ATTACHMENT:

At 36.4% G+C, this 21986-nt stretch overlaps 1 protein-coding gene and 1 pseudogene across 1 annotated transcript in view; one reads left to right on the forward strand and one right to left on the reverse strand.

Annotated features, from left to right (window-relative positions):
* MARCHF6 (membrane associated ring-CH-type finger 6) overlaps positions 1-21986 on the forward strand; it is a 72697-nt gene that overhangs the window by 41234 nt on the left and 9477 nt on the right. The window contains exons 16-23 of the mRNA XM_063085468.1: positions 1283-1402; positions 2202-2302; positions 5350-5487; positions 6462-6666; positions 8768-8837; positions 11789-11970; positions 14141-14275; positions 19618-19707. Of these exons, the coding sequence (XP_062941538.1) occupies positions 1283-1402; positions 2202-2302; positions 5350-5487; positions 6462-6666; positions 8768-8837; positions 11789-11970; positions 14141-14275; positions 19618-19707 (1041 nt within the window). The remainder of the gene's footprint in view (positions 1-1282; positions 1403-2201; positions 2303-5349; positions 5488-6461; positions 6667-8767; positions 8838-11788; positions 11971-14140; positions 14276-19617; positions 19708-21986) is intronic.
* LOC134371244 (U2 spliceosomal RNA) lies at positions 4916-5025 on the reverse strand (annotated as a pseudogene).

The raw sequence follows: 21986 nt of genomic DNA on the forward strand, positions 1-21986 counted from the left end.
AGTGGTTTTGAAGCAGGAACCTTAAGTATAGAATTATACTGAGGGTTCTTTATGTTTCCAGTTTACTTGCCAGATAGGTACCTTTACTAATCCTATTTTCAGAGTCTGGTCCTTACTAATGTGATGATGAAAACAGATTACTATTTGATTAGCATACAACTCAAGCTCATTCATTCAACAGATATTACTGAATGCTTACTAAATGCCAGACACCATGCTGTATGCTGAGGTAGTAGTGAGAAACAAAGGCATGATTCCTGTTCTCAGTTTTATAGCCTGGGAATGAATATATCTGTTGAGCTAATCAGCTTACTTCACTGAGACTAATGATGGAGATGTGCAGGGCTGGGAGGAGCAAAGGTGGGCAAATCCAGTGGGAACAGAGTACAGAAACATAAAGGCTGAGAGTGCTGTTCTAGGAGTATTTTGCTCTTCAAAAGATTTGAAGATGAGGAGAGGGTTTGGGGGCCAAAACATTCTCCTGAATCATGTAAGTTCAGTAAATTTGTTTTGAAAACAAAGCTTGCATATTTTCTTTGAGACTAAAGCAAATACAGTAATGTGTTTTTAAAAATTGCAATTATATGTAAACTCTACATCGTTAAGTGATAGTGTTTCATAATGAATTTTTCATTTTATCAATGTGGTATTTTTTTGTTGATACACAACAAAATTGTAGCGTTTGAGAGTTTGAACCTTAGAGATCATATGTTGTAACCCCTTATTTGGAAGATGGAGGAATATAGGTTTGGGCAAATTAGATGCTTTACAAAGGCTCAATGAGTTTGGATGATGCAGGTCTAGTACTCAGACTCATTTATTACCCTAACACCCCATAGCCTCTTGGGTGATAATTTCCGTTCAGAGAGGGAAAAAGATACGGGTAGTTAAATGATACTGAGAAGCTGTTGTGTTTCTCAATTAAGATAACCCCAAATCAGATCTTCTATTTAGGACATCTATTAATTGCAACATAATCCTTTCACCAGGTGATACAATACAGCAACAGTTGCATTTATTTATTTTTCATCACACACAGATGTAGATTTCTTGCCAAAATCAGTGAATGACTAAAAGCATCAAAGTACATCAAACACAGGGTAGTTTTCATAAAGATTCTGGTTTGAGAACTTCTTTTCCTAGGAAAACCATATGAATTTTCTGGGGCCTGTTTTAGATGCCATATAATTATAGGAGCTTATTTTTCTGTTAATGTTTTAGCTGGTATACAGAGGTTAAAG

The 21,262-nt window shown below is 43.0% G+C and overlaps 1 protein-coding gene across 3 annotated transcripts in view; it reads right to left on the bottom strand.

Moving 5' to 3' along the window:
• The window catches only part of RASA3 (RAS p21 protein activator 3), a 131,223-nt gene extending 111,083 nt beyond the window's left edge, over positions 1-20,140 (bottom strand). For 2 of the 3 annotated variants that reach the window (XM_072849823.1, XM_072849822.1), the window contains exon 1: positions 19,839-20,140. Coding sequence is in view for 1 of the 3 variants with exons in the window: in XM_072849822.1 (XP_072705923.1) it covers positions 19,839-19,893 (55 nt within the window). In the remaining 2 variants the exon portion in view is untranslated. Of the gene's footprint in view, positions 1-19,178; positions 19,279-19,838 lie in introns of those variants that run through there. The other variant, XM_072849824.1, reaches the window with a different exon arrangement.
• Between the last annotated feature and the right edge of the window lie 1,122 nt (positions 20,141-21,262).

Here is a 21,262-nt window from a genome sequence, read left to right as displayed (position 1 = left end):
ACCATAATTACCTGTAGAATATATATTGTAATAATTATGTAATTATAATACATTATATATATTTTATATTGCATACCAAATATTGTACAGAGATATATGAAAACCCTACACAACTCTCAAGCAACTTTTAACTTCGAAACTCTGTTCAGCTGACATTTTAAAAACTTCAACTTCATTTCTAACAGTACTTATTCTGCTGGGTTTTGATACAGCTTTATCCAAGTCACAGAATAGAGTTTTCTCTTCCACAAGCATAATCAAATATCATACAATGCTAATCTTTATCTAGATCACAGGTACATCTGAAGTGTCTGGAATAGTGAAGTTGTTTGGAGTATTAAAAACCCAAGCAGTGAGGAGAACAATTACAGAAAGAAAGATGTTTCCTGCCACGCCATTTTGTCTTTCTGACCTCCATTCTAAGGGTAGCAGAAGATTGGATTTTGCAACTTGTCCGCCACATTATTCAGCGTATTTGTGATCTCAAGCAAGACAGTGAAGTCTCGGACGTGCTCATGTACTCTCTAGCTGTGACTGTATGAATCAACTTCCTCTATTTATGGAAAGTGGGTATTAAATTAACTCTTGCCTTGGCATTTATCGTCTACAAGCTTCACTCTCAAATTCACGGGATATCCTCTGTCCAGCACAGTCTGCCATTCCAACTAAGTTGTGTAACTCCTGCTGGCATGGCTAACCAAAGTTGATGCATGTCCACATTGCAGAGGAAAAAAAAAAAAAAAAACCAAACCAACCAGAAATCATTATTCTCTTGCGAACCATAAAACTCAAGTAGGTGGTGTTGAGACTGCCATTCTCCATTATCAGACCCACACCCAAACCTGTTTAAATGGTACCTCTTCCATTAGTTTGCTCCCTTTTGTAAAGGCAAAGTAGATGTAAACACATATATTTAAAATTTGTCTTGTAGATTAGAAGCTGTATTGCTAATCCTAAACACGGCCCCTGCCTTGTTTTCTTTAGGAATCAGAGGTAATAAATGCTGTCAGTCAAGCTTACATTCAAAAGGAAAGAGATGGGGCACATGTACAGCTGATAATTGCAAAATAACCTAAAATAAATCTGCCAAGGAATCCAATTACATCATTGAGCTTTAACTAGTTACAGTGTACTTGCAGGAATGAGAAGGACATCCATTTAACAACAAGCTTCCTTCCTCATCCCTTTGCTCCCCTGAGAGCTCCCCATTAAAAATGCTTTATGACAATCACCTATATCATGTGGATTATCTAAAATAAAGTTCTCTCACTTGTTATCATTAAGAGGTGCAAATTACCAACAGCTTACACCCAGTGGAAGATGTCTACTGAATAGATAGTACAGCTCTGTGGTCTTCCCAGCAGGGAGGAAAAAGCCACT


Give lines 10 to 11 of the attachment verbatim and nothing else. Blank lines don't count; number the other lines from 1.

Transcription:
• Between the last annotated feature and the right edge of the window lie 1,122 nt (positions 20,141-21,262).

Here is a 21,262-nt window from a genome sequence, read left to right as displayed (position 1 = left end):